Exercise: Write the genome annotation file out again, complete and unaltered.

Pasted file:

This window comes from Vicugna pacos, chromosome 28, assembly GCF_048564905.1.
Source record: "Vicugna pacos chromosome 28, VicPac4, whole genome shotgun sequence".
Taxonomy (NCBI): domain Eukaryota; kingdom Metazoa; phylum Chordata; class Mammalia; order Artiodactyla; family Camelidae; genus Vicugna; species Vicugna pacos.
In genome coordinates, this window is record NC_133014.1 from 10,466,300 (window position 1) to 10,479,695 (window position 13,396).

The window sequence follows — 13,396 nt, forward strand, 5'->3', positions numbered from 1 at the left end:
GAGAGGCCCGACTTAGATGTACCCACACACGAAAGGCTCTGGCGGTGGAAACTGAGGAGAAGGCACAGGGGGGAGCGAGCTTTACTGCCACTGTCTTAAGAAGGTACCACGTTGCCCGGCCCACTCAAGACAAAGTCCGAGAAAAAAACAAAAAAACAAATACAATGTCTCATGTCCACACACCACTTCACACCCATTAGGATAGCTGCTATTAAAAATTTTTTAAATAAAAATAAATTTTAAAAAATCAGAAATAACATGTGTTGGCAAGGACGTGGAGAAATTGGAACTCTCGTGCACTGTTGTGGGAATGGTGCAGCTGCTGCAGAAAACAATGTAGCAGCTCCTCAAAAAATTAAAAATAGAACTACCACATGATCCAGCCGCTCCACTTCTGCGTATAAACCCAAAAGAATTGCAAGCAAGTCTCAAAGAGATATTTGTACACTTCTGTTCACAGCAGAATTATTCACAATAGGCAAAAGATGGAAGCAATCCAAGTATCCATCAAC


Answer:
This window comes from Vicugna pacos, chromosome 28, assembly GCF_048564905.1.
Source record: "Vicugna pacos chromosome 28, VicPac4, whole genome shotgun sequence".
Taxonomy (NCBI): domain Eukaryota; kingdom Metazoa; phylum Chordata; class Mammalia; order Artiodactyla; family Camelidae; genus Vicugna; species Vicugna pacos.
In genome coordinates, this window is record NC_133014.1 from 10,466,300 (window position 1) to 10,479,695 (window position 13,396).

The window sequence follows — 13,396 nt, forward strand, 5'->3', positions numbered from 1 at the left end:
GAGAGGCCCGACTTAGATGTACCCACACACGAAAGGCTCTGGCGGTGGAAACTGAGGAGAAGGCACAGGGGGGAGCGAGCTTTACTGCCACTGTCTTAAGAAGGTACCACGTTGCCCGGCCCACTCAAGACAAAGTCCGAGAAAAAAACAAAAAAACAAATACAATGTCTCATGTCCACACACCACTTCACACCCATTAGGATAGCTGCTATTAAAAATTTTTTAAATAAAAATAAATTTTAAAAAATCAGAAATAACATGTGTTGGCAAGGACGTGGAGAAATTGGAACTCTCGTGCACTGTTGTGGGAATGGTGCAGCTGCTGCAGAAAACAATGTAGCAGCTCCTCAAAAAATTAAAAATAGAACTACCACATGATCCAGCCGCTCCACTTCTGCGTATAAACCCAAAAGAATTGCAAGCAAGTCTCAAAGAGATATTTGTACACTTCTGTTCACAGCAGAATTATTCACAATAGGCAAAAGATGGAAGCAATCCAAGTATCCATCAAC